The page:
THE comedian Seán Hughes is back in Dublin this week (April 10) for a gig at the Project Arts Centre, and he’s here to talk about penguins, and other matters. Why on earth has he decided to call his show Penguins? “When you’re four years of age,” he says, “you’re pretty much sent out like migrating penguins to deal with life on your own. People tend to use the analogy of sheep, but I think the idea of penguins is a bit more joyful.
“Later on in life you’re told you’re going to like booze. You’re told you’re going to like sex. You’re told all these things, people telling us what we should like, and in that sense we’re very much like penguins.
“But they are the only mention of penguins in the show. I’m not going to bore the pants off people. I did once watch March of the Penguins, but I didn’t really get that much information from it.”
On Christmas Day just gone, Hughes was in Thailand, riding on elephants.
“It is kind of my thing,” he says. “But this is a bit of advice if you’re thinking of going on an elephant trek — don’t go up on the elephant for more than half an hour because it’s extremely physical.
“They’re gentle animals, but you have to put yourself in the position of a jockey — that’s how you have to ride them so their ears can flap. It’s a bit like an endurance test. It’s not like you can just sit back and put your knees up into the air. The group was planning to go for an hour and a half, but I was like, ‘right, I’m getting off now’. You know that way when you’re shaking after physical exercise? That’s what it was like after 30 minutes.”
Hughes’s trek began in England. He was born in London, but his Irish parents decamped to Dublin when he was five years of age. With his Cockney accent, he stuck out like a sore thumb. “Dad’s best joke,” he likes to say, ‘I looked and sounded like Tommy Steele’.”
The family lived initially in Whitehall, before settling in Firhouse (or “Templeogue West” as he calls it to some people). “There was no media so you weren’t getting that much facts, with only a couple of TV stations. Ireland in the 1970s was fairly grim. There weren’t even restaurants. The idea of going to a restaurant didn’t really come into play in the ’70s.”
After he finished school in Rathmines he did a media studies course in Parnell Square, where the future 2FM DJ Nails Mahoney was a sidekick for a spell. The pair, as 18 year olds, once did a double act together on RTÉ’s music show TV Gaga. “We were absolutely appalling, but we thought we were brilliant.”
Bits and pieces followed for Hughes, including appearances on Megamix, a music programme on RTÉ, but it wasn’t long before he took off for London.
Although he was christened John, he changed his name to Seán in London for artistic reasons — there was another John Hughes on Equity’s books.
“If I called myself Tony Marino — that would have been a bit weird. The very fact that it was an Irish name. I don’t want to name drop, but I remember talking to Bono years ago, and he talked about how Paul Hewson is dead. It was my liberation in a sense, that I was able to get rid of a lot of my past by a simple name change, so I’d recommend it to anyone.”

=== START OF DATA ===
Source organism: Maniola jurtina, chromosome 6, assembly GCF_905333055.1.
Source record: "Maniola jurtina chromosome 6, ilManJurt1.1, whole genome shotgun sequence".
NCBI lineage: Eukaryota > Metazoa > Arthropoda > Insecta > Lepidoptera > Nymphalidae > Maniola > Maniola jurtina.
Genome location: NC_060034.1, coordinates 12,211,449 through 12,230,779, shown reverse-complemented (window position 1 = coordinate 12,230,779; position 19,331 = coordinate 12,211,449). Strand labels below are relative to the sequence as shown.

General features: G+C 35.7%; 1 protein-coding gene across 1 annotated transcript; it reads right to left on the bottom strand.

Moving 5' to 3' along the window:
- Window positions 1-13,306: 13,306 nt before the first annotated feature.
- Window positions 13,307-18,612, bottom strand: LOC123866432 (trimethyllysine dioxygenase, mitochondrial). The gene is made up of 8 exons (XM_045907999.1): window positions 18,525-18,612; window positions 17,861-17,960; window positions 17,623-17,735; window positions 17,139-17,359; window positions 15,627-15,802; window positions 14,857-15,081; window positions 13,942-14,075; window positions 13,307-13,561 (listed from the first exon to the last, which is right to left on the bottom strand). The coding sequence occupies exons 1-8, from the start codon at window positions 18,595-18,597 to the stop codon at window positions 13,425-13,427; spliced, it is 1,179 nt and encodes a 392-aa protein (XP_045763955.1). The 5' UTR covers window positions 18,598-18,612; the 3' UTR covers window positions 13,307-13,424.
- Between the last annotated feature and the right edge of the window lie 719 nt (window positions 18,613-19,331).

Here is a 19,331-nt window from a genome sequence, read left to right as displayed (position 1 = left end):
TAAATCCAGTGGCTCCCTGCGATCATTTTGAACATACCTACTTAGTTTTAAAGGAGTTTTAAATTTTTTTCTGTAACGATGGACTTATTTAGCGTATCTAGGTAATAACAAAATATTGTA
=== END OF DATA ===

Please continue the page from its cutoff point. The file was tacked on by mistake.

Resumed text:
His career soared in London. He became the youngest winner of the Perrier award at the Edinburgh Festival Fringe in 1990 at 24 years of age. The gong was followed by two novels, appearances on several TV shows, including the self-titled Seán’s Show, and a long stretch as a team captain on Never Mind the Buzzcocks.
He’s also done his share of acting shifts. Several years ago he did an eight-week run as “Pat the Love Rat” on Coronation Street, an experience which he has made use of on the live comedy circuit. He did a stint on The Last Detective, and acted in one of the Bard’s comedies alongside Helen McCrory and Sienna Miller. “Shakespeare’s comedies are a real misnomer,” he says.
He has been exiled in London for more than half his life. His assessment of Ireland has mellowed, possibly brought on by his own sense of mortality. Last year, he brought his critically acclaimed show, Life Becomes Noises, which dealt with the death of his father from leukaemia, to Ireland. Typically, the show didn’t shirk any hard truths. Hughes spoke candidly about his father’s alcoholism. There were gags, too, of course.
“My father taught me to drink drive,” he says; his dad worked as a driving instructor.
“That show brought back a lot of childhood memories. This new show is a companion piece. It’s a lot more uplifting. It’s not rose-tinted glasses — even though I was born in London, I’m not one of these plastic Paddys, but Irishness is instilled in my soul. I have this tremendous love for Ireland. I can’t quite put my finger on why.
“I’ve lived in England for so long. I like their stoicism and their respectability, and their sense of fair play. Irish people are amazing at PR where people keep saying that we’re really friendly when we’re drunk, and that we’re truth tellers, but it will always be the Irish guy who will be making a dick of himself at the bar. But there’s something about the Irish soul. We are really truthful, but that can be quite hurtful as well at times.”